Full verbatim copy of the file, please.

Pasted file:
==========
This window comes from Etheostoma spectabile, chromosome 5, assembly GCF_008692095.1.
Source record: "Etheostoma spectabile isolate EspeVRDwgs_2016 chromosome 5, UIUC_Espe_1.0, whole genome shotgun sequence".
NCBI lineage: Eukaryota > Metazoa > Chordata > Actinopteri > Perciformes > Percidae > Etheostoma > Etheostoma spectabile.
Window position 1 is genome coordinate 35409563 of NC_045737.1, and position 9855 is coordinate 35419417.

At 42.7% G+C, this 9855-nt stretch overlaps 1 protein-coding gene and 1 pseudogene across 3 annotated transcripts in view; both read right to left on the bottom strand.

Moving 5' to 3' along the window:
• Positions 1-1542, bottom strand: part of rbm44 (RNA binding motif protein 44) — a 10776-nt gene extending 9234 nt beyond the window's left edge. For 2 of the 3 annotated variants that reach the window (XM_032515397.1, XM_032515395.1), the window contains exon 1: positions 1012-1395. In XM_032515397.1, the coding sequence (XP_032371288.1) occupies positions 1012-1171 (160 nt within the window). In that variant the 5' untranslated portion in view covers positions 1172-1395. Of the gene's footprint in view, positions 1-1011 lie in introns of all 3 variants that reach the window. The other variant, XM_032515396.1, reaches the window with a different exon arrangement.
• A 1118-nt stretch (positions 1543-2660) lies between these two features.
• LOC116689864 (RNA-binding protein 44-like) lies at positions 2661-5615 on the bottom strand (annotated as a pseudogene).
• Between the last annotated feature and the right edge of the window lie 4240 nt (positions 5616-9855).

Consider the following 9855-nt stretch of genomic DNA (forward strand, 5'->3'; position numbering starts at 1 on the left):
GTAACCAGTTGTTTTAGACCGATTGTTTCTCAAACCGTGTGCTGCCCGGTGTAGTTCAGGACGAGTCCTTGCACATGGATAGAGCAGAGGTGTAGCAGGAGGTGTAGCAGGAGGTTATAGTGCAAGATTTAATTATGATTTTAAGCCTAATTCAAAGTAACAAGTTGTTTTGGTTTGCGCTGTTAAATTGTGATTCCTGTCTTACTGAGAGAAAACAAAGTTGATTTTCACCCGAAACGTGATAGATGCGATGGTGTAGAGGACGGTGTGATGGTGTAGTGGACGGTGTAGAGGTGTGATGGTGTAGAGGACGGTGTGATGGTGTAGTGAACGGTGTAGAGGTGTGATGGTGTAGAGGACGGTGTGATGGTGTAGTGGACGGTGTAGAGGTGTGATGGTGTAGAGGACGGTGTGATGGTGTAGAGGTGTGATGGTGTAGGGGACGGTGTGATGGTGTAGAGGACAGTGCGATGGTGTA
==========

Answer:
This window comes from Etheostoma spectabile, chromosome 5, assembly GCF_008692095.1.
Source record: "Etheostoma spectabile isolate EspeVRDwgs_2016 chromosome 5, UIUC_Espe_1.0, whole genome shotgun sequence".
NCBI lineage: Eukaryota > Metazoa > Chordata > Actinopteri > Perciformes > Percidae > Etheostoma > Etheostoma spectabile.
Window position 1 is genome coordinate 35409563 of NC_045737.1, and position 9855 is coordinate 35419417.

At 42.7% G+C, this 9855-nt stretch overlaps 1 protein-coding gene and 1 pseudogene across 3 annotated transcripts in view; both read right to left on the bottom strand.

Moving 5' to 3' along the window:
• Positions 1-1542, bottom strand: part of rbm44 (RNA binding motif protein 44) — a 10776-nt gene extending 9234 nt beyond the window's left edge. For 2 of the 3 annotated variants that reach the window (XM_032515397.1, XM_032515395.1), the window contains exon 1: positions 1012-1395. In XM_032515397.1, the coding sequence (XP_032371288.1) occupies positions 1012-1171 (160 nt within the window). In that variant the 5' untranslated portion in view covers positions 1172-1395. Of the gene's footprint in view, positions 1-1011 lie in introns of all 3 variants that reach the window. The other variant, XM_032515396.1, reaches the window with a different exon arrangement.
• A 1118-nt stretch (positions 1543-2660) lies between these two features.
• LOC116689864 (RNA-binding protein 44-like) lies at positions 2661-5615 on the bottom strand (annotated as a pseudogene).
• Between the last annotated feature and the right edge of the window lie 4240 nt (positions 5616-9855).

Consider the following 9855-nt stretch of genomic DNA (forward strand, 5'->3'; position numbering starts at 1 on the left):
GTAACCAGTTGTTTTAGACCGATTGTTTCTCAAACCGTGTGCTGCCCGGTGTAGTTCAGGACGAGTCCTTGCACATGGATAGAGCAGAGGTGTAGCAGGAGGTGTAGCAGGAGGTTATAGTGCAAGATTTAATTATGATTTTAAGCCTAATTCAAAGTAACAAGTTGTTTTGGTTTGCGCTGTTAAATTGTGATTCCTGTCTTACTGAGAGAAAACAAAGTTGATTTTCACCCGAAACGTGATAGATGCGATGGTGTAGAGGACGGTGTGATGGTGTAGTGGACGGTGTAGAGGTGTGATGGTGTAGAGGACGGTGTGATGGTGTAGTGAACGGTGTAGAGGTGTGATGGTGTAGAGGACGGTGTGATGGTGTAGTGGACGGTGTAGAGGTGTGATGGTGTAGAGGACGGTGTGATGGTGTAGAGGTGTGATGGTGTAGGGGACGGTGTGATGGTGTAGAGGACAGTGCGATGGTGTA